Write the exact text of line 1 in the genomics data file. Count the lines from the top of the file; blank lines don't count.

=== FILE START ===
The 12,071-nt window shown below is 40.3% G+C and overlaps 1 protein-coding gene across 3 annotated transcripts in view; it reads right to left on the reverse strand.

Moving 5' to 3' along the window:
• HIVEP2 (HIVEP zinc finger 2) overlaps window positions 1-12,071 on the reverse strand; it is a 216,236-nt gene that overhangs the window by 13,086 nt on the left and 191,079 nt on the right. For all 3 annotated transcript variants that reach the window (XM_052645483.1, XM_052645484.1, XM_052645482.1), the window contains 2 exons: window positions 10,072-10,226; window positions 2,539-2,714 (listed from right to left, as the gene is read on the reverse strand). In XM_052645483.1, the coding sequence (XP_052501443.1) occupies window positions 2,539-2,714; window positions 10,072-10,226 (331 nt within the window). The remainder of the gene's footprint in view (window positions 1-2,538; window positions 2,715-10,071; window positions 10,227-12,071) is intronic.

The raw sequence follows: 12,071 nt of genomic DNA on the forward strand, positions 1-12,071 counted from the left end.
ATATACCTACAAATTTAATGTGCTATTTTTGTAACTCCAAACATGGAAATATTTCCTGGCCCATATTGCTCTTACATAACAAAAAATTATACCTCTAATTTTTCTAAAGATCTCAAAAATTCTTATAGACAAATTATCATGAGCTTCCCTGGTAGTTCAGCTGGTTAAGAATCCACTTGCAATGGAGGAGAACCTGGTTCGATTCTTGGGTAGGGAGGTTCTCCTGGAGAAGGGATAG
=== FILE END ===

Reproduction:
The 12,071-nt window shown below is 40.3% G+C and overlaps 1 protein-coding gene across 3 annotated transcripts in view; it reads right to left on the reverse strand.